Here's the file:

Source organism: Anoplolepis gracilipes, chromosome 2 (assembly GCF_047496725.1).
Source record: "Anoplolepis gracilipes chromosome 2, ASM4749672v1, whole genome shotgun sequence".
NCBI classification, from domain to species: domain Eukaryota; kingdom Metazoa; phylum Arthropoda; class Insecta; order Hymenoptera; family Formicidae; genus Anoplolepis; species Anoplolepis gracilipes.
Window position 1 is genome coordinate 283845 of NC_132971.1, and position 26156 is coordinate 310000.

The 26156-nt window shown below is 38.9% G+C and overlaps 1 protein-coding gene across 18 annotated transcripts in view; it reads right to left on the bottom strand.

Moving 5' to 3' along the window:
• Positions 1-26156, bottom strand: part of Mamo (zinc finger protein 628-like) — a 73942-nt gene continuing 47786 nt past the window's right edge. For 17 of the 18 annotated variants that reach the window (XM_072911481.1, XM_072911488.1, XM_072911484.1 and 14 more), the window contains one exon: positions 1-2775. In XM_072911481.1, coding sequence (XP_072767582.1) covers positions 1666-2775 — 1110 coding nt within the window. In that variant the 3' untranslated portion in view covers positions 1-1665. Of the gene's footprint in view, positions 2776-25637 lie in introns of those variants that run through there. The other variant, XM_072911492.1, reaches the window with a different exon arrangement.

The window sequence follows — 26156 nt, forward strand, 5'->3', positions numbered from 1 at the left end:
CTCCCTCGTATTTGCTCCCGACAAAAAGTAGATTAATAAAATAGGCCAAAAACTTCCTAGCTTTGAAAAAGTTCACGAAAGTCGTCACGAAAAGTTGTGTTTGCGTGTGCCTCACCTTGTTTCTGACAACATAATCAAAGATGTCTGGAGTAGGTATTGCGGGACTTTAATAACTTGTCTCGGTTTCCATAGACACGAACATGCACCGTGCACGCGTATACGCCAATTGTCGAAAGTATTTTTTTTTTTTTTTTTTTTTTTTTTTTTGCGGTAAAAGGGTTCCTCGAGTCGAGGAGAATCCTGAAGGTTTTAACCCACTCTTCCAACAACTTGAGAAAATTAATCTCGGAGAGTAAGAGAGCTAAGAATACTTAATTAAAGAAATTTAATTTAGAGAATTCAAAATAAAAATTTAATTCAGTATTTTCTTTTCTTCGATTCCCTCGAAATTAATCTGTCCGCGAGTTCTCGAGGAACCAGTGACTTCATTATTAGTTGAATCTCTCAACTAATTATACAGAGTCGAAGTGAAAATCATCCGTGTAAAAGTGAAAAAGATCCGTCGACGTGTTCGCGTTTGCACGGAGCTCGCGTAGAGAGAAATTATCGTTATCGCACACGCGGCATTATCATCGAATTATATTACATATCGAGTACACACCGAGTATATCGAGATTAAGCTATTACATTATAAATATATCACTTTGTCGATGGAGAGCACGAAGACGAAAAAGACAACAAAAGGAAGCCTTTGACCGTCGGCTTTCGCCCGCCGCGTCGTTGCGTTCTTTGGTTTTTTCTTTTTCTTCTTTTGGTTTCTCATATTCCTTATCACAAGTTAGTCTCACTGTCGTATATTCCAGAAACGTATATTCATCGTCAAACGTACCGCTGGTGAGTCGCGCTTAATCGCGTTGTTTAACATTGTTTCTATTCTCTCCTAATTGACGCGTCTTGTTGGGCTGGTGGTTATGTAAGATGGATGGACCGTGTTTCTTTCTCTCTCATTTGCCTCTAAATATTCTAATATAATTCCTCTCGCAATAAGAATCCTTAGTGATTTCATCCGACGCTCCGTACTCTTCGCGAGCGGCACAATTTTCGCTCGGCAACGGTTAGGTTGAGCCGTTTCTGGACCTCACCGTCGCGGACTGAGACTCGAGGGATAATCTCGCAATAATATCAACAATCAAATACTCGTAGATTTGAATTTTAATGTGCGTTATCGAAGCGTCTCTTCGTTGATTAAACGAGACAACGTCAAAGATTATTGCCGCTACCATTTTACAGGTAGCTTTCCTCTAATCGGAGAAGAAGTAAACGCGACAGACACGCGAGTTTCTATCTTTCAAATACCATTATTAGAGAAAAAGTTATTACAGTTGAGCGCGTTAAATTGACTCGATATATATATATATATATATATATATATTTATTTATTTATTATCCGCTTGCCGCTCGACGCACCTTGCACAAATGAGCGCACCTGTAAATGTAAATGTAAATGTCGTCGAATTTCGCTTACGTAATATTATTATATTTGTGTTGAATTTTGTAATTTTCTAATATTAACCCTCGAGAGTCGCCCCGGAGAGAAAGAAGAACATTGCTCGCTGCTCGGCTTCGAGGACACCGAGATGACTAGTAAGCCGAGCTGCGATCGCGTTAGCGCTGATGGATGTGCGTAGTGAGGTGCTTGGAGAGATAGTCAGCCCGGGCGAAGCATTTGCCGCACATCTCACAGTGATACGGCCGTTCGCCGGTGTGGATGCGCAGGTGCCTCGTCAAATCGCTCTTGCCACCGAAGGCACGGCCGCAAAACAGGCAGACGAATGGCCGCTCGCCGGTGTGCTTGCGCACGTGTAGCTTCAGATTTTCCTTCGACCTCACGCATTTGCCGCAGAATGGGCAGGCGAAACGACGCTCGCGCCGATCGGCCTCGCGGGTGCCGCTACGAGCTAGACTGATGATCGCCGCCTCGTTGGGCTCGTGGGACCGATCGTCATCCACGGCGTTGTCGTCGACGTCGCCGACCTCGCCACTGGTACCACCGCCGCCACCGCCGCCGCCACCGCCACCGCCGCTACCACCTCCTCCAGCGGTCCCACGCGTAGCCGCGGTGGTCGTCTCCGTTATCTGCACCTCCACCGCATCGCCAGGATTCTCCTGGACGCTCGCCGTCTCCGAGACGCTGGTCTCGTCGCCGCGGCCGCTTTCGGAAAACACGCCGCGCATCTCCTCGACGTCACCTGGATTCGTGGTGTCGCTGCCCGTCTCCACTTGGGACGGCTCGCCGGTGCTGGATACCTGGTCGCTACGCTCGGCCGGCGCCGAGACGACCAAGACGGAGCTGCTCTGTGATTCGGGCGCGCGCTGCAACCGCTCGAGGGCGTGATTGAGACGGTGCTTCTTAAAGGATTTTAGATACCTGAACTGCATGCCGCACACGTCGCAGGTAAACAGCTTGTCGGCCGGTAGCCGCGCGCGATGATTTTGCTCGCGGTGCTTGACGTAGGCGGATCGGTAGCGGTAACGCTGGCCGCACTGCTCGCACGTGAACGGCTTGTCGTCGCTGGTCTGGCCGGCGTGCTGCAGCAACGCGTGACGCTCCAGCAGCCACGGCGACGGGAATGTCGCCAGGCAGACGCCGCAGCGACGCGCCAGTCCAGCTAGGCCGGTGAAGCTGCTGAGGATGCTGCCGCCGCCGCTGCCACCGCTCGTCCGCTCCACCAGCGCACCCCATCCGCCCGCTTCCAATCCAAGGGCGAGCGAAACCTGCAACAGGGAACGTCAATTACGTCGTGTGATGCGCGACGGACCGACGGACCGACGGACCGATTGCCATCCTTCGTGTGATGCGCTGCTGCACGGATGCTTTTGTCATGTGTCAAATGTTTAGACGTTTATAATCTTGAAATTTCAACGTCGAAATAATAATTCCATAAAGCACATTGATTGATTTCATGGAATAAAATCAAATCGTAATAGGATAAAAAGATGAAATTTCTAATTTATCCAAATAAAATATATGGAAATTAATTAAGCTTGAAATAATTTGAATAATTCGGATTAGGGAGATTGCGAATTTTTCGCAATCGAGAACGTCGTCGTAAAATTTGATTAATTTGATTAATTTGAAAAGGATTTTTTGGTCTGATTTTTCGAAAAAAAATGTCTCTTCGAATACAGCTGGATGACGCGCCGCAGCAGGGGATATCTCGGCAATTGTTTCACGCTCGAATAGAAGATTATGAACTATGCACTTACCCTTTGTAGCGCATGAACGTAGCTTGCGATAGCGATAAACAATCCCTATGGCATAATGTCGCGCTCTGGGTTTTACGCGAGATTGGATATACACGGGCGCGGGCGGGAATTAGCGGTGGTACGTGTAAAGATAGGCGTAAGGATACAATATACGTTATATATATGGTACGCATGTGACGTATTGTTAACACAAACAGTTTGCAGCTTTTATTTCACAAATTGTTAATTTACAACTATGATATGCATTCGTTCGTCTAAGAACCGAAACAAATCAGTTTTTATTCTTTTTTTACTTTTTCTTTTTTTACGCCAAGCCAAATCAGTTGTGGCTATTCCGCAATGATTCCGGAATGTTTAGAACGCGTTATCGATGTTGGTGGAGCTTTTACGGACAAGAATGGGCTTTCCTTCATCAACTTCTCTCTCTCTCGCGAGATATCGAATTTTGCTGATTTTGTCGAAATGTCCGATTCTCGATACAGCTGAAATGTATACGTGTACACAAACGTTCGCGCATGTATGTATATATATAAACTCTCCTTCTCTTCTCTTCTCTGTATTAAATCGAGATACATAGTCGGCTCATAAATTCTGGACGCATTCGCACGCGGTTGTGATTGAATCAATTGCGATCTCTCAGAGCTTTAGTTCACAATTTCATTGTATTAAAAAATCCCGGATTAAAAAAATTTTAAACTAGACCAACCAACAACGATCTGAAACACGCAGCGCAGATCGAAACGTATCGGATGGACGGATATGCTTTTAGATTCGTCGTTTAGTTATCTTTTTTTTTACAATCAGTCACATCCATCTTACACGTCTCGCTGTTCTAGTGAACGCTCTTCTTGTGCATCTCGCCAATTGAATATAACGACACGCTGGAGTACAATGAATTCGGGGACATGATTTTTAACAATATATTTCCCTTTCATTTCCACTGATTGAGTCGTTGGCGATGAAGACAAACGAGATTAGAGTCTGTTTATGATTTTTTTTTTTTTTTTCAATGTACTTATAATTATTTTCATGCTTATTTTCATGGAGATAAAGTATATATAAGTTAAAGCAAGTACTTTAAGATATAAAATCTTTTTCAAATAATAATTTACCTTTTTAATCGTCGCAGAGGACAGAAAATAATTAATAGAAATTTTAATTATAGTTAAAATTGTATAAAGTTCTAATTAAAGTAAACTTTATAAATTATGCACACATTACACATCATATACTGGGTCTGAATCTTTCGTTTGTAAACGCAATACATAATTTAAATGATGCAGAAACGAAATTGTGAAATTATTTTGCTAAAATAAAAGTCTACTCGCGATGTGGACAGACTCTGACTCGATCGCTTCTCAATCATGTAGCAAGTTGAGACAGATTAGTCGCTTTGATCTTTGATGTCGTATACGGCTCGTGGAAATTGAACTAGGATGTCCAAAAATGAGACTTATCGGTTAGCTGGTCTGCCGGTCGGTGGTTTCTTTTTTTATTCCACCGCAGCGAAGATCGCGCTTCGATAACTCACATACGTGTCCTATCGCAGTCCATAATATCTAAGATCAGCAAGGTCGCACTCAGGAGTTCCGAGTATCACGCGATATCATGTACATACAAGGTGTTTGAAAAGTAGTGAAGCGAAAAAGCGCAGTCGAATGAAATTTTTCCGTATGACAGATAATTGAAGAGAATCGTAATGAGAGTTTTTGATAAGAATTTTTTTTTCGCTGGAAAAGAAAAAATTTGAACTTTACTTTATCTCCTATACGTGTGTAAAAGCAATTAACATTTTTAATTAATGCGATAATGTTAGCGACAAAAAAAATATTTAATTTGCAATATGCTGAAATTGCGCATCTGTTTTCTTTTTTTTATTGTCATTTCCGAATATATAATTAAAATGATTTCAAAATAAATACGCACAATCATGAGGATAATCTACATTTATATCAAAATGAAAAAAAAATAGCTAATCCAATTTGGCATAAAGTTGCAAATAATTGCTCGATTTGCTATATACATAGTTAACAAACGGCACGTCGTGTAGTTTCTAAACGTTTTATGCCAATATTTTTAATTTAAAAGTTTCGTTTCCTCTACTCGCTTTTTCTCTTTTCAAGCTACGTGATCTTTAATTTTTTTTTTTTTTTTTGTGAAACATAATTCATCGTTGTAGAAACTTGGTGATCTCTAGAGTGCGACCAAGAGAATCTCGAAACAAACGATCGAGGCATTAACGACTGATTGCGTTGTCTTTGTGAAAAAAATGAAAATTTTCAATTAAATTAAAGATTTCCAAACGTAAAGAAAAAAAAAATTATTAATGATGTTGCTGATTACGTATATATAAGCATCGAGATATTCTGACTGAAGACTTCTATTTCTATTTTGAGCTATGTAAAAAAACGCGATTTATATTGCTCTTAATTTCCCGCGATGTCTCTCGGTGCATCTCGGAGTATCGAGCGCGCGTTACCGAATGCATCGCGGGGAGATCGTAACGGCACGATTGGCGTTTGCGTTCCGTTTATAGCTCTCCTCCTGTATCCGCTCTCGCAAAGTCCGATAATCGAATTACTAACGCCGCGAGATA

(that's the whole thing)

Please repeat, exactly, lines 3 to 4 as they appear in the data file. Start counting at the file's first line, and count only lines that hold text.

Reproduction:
NCBI classification, from domain to species: domain Eukaryota; kingdom Metazoa; phylum Arthropoda; class Insecta; order Hymenoptera; family Formicidae; genus Anoplolepis; species Anoplolepis gracilipes.
Window position 1 is genome coordinate 283845 of NC_132971.1, and position 26156 is coordinate 310000.